Vulcan Value: Small-Cap Value Plays
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Vulcan Value is the Alabama-based hedge fund that has a small-cap fund that’s put up a 10.8% annualized return since inception in 2007 — more than double the Russell 2000 return of 5.2%.
Corsair Capital highlighted its investment in a special purpose acquisition company in its first-quarter letter to investors. The Corsair team highlighted FG New America Acquisition Corp, emphasizing that the SPAC presents an exciting opportunity after its agreement to merge with OppFi, a leading fintech platform powered by artificial intelligence. Q1 2021 hedge fund letters, conferences Read More
Vulcan doesn’t care about short-term results nonetheless, noting that they make decisions that may negatively impact the short-term performance for the sake of long-term results and lower risk.
In any case, Vulcan has been finding things in the small-cap space worth buying. This includes the $2 billion market cap furniture maker Herman Miller (MLHR). Herman is a maker of iconic office furniture. The thesis here is that the company should do well thanks to elevated employment and growth in office occupancies.
But what’s more interesting is their biggest detractor of late, Virtus (VRTS) — a $700 million market cap investment manager. The stock has been hard of late, down 30% in 2016 and off 35% in the last year.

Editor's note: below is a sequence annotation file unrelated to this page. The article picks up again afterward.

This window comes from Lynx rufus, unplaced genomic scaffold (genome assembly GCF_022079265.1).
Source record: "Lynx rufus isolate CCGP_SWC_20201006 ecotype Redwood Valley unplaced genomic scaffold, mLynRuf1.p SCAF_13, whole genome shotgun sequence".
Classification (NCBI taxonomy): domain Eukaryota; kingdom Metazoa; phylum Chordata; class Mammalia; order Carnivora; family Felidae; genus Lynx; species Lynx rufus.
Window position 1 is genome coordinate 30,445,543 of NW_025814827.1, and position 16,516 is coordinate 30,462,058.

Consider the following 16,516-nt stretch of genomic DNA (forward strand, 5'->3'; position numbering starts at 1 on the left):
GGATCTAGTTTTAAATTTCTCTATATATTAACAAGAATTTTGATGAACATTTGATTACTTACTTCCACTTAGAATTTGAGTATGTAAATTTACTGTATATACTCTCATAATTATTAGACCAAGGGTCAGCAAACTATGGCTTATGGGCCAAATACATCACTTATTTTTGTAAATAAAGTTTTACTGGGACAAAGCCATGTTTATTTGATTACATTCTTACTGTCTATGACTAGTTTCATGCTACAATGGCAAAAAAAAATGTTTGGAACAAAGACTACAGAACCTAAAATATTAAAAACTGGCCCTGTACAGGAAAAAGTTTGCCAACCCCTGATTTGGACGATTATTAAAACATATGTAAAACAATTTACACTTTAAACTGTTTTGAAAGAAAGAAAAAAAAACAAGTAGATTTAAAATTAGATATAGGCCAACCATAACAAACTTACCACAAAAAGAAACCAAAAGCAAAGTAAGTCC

The firm has various investment strategies, some managed in-house and some sub-advised. Its key asset is the emerging markets strategy, which has Vontobel Asset Management as a sub-adviser. The reason for the uncertainty at Virtus is that Vontobel has said its lead manager for emerging markets has left. Thus, Vontobel is seeing net outflows, but the key is that this is a one-time event and not material to the long-term viability of Virtus. Some two-thirds of Virtus market cap remains covered by cash.
The other interesting pick and a new addition to the Vulcan small-cap portfolio in 1Q, is La Quinta Holdings (LQ), which is a mini, small-cap, version of Hilton Hotels (HLT).
This $1.5 billion market cap hotelier has gotten beat up since its 2014 IPO — offer 25% and down 50% just in the last year. Like Hilton, La Quinta was taken private by Blackstone and then brought back to the public markets via an IPO. The beauty of La Quinta is that if focuses on the limited service segment of the hotel. Its results have fallen short of the inflated expectations from the IPO, creating a buying opportunity.
P.S. We’ve worked up a new way to find great underrated stocks and under-followed hedge funds. The hedge fund from our latest issue was up more than 10% for the first four months of 2016. Learn more about what we’re doing with small-caps here!